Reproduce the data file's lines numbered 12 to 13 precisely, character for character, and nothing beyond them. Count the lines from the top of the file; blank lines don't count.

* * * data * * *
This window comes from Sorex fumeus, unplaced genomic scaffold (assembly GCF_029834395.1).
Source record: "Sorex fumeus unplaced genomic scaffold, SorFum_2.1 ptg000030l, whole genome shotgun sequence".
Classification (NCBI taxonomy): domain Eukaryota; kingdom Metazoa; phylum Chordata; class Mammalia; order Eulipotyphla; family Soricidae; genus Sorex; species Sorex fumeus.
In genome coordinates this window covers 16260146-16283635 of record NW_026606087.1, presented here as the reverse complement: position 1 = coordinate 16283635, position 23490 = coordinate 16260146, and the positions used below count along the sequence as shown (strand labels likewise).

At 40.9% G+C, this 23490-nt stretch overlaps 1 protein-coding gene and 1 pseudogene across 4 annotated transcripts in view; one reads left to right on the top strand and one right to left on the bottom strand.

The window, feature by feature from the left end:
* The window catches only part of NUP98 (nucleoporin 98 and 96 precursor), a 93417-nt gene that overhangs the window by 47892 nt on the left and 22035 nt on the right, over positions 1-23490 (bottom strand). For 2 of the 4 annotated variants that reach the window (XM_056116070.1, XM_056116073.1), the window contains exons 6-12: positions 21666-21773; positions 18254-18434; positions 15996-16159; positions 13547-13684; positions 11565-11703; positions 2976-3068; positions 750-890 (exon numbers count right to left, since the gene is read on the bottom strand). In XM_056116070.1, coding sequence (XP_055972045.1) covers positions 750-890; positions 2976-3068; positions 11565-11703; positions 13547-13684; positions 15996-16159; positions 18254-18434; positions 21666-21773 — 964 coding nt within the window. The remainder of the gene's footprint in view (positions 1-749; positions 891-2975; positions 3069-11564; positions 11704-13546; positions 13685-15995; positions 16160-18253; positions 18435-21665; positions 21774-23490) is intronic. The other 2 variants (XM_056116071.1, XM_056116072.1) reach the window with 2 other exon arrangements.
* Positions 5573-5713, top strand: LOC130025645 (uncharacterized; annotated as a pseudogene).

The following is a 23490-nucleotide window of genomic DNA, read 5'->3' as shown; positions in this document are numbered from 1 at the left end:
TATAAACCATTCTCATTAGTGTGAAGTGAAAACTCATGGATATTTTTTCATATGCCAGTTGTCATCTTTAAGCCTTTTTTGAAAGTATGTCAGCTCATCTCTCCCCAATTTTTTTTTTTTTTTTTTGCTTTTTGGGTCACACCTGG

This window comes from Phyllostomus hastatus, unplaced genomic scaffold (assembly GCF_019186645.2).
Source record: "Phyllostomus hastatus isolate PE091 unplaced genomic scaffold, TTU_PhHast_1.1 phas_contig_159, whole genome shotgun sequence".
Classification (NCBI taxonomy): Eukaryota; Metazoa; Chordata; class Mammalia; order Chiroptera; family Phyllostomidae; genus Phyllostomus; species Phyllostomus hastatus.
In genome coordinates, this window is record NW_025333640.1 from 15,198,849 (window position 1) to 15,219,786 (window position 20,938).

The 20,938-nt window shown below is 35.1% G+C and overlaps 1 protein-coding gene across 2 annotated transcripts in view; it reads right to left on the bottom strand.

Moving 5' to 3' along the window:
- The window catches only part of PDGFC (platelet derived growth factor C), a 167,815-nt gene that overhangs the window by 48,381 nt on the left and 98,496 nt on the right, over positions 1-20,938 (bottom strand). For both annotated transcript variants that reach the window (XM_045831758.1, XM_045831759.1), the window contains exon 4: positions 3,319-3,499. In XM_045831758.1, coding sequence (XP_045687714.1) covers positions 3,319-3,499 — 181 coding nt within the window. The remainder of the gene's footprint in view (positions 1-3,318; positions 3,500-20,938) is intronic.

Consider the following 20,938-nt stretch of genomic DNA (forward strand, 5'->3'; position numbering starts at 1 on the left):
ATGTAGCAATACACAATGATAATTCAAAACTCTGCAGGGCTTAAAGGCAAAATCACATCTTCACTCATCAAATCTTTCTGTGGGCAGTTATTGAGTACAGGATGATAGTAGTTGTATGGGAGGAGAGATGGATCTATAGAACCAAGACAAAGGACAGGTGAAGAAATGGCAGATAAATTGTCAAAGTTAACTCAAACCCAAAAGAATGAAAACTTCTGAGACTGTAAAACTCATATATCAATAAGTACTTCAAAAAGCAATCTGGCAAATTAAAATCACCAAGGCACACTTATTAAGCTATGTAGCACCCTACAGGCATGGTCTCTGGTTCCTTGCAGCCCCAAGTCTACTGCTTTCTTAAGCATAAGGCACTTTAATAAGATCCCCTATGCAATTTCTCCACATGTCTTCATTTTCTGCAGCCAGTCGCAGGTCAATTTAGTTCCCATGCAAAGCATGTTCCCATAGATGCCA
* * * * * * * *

Source record: "Phyllostomus hastatus isolate PE091 unplaced genomic scaffold, TTU_PhHast_1.1 phas_contig_159, whole genome shotgun sequence".
Classification (NCBI taxonomy): Eukaryota; Metazoa; Chordata; class Mammalia; order Chiroptera; family Phyllostomidae; genus Phyllostomus; species Phyllostomus hastatus.